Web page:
Depending on the layout of your house, yard, and control unit, you may also be able to run the rain sensor unto the roof, which will allow it to function appropriately without the need for burying the wires.
Wireless Rain Sensor Installation
Wireless systems transfer signals electronically so there’s no need for a direct wire connection.
These systems provide much more flexibility when it comes to location, since the sensor can be placed anywhere the signal can reach it—typically up to 500 feet away from the control box.
The system is easier to install since you don’t need to bury wires.
Step 1 - Plug in Wires
The wires insert into the same holes in the same manner as for a wired unit. However, the wires go to a receiver unit rather than directly to the rain sensor.
Safety Note: Turn off power to the controller before doing any wiring.
Step 2 - Mount the Receiver Unit
Mount the receiver unit in a location near the sprinkler system control box. It will simply screw into the house, fencing material, or other location.
Once power is restored, both the receiver unit and the controller unit should show the rain sensor is active. Make sure to check the procedure for your particular model. You may need to initiate the active status.
Step 3 - Mount your Rain Sensor Unit
Choose a location for your rain sensor that is void of overhang and mount the unit to a post, side of the house, roof, or other suitable location.
Step 4 - Sync the Devices
Finally, you’ll want to follow your rain sensor model’s instructions for syncing the receiving unit to the rain sensor.
Rain Sensor Features
Although very basic in design, the technology offers a range of features to consider. The least expensive models will simply work within the parameters of predetermined factory settings.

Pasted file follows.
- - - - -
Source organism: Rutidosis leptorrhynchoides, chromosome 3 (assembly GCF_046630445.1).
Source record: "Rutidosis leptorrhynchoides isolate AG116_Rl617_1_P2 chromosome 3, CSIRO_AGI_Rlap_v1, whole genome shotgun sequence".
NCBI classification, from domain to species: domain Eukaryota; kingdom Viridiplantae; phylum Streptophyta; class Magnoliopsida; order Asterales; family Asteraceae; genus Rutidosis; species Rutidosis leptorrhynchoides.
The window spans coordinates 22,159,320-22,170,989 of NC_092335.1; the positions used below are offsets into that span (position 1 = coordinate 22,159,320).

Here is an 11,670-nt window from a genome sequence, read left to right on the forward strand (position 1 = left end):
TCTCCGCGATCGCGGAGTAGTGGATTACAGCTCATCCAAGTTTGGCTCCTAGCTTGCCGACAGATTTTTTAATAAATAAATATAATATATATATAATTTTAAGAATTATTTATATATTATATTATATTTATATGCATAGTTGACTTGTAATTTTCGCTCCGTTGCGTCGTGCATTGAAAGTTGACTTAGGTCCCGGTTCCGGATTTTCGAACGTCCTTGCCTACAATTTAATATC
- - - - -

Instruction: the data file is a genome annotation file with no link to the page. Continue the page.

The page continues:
Other models allow you to customize the response of the unit. For example, you can adjust the rain sensitivity so the rain sensor doesn’t turn off if it’s misting out. Perhaps you want it to collect a measurable amount, such as ¼” before overriding the system.
The same is true in reverse. You may want to make your sprinkler rain sensor more sensitive by setting it to respond to very light rain.
You can also set it to override the sprinklers based on the temperature, even if it’s not raining at the time. These features allow owners to tailor the system in response to the unique needs of individual yards.
How Much Do Rain Sensors Cost?
Like most products, irrigation rain sensors come in a variety of price points. You can source a basic model for as low as around $25. At the top of the price range, rain sensors can run around $200.
Either way, you’re going to get your money back in water cost savings, particularly if you live in a rainy area, or experience tropical-type afternoon downpours.
Some of the top brands of rain sensor to look for are Toro, Irritrol, Rain Bird, and Hunter.
Like other components of your sprinkler system, rain sensors will wear out and malfunction too. If your sprinkler rain sensor isn’t working, check the wiring to ensure there’s no damage or disconnect.
For wireless systems, check the wireless connection to see if it’s the source of the problem.
You may also have a dead battery inside the rain sensor on wireless-type units.
If all indications point to replacement, think about how long you’ve had your unit. Most sprinkler rain sensors have an expected lifespan of around three to five years.
After reading through the many advantages of implementing a sprinkler rain sensor, it’s easy to see it’s a beneficial addition to the irrigation system, the landscaping, the environment, and your wallet.
Of course, if you don’t already have an underground sprinkler system, the project is much larger than if you’re simply adding a rain sensor to an existing irrigation system.